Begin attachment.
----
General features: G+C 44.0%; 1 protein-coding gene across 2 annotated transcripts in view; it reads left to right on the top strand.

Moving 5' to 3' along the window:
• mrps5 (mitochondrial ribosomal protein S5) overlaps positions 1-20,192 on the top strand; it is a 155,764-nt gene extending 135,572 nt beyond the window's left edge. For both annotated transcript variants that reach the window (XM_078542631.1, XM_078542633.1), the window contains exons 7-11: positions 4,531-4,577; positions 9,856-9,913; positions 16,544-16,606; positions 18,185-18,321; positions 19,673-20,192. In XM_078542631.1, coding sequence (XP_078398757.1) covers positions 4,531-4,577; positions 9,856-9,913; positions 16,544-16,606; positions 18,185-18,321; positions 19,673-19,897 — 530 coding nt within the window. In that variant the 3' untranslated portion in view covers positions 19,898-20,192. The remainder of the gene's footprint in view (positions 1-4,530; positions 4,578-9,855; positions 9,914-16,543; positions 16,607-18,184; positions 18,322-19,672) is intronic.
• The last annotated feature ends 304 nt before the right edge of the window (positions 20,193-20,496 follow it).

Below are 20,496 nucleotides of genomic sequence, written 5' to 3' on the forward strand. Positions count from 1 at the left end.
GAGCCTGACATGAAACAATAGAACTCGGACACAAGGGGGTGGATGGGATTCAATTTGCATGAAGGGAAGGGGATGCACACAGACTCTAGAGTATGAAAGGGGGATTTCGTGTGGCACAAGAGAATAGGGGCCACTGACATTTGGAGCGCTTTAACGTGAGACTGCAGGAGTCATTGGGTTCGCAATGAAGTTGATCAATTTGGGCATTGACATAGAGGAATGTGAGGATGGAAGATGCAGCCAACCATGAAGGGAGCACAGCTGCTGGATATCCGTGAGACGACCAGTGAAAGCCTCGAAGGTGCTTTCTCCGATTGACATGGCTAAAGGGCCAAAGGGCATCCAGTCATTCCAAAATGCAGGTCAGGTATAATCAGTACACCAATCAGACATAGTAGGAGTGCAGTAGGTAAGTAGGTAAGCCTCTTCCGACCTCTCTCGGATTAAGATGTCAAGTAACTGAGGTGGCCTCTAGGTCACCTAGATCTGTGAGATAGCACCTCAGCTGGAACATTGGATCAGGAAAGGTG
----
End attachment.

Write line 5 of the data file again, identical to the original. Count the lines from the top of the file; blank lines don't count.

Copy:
Below are 20,496 nucleotides of genomic sequence, written 5' to 3' on the forward strand. Positions count from 1 at the left end.